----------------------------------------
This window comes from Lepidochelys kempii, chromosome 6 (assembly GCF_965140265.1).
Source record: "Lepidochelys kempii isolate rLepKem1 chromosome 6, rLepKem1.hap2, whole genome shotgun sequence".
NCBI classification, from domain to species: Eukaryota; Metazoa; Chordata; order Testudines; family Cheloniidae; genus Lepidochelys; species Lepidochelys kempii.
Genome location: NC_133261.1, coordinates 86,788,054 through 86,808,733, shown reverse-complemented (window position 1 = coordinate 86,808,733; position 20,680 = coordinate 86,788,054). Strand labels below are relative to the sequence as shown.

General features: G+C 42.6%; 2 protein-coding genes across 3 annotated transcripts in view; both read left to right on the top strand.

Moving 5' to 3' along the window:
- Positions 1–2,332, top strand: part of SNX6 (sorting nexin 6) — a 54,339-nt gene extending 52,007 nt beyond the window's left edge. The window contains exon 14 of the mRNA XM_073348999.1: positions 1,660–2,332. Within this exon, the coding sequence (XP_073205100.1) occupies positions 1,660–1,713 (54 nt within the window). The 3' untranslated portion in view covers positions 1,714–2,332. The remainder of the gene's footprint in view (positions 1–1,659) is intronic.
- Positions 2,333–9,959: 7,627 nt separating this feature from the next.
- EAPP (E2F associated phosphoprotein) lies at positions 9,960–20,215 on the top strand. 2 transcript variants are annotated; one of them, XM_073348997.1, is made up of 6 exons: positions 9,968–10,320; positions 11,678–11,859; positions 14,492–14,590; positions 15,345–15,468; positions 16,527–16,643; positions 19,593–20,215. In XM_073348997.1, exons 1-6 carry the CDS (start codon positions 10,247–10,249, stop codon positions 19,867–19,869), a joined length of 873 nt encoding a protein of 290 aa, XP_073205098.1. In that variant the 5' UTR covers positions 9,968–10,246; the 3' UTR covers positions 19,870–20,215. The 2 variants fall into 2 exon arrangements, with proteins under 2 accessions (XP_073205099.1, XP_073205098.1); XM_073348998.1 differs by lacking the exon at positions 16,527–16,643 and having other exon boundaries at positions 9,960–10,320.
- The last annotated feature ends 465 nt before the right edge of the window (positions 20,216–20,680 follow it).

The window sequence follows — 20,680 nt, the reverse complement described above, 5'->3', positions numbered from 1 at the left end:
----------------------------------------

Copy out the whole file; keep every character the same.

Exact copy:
This window comes from Lepidochelys kempii, chromosome 6 (assembly GCF_965140265.1).
Source record: "Lepidochelys kempii isolate rLepKem1 chromosome 6, rLepKem1.hap2, whole genome shotgun sequence".
NCBI classification, from domain to species: Eukaryota; Metazoa; Chordata; order Testudines; family Cheloniidae; genus Lepidochelys; species Lepidochelys kempii.
Genome location: NC_133261.1, coordinates 86,788,054 through 86,808,733, shown reverse-complemented (window position 1 = coordinate 86,808,733; position 20,680 = coordinate 86,788,054). Strand labels below are relative to the sequence as shown.

General features: G+C 42.6%; 2 protein-coding genes across 3 annotated transcripts in view; both read left to right on the top strand.

Moving 5' to 3' along the window:
- Positions 1–2,332, top strand: part of SNX6 (sorting nexin 6) — a 54,339-nt gene extending 52,007 nt beyond the window's left edge. The window contains exon 14 of the mRNA XM_073348999.1: positions 1,660–2,332. Within this exon, the coding sequence (XP_073205100.1) occupies positions 1,660–1,713 (54 nt within the window). The 3' untranslated portion in view covers positions 1,714–2,332. The remainder of the gene's footprint in view (positions 1–1,659) is intronic.
- Positions 2,333–9,959: 7,627 nt separating this feature from the next.
- EAPP (E2F associated phosphoprotein) lies at positions 9,960–20,215 on the top strand. 2 transcript variants are annotated; one of them, XM_073348997.1, is made up of 6 exons: positions 9,968–10,320; positions 11,678–11,859; positions 14,492–14,590; positions 15,345–15,468; positions 16,527–16,643; positions 19,593–20,215. In XM_073348997.1, exons 1-6 carry the CDS (start codon positions 10,247–10,249, stop codon positions 19,867–19,869), a joined length of 873 nt encoding a protein of 290 aa, XP_073205098.1. In that variant the 5' UTR covers positions 9,968–10,246; the 3' UTR covers positions 19,870–20,215. The 2 variants fall into 2 exon arrangements, with proteins under 2 accessions (XP_073205099.1, XP_073205098.1); XM_073348998.1 differs by lacking the exon at positions 16,527–16,643 and having other exon boundaries at positions 9,960–10,320.
- The last annotated feature ends 465 nt before the right edge of the window (positions 20,216–20,680 follow it).

The window sequence follows — 20,680 nt, the reverse complement described above, 5'->3', positions numbered from 1 at the left end: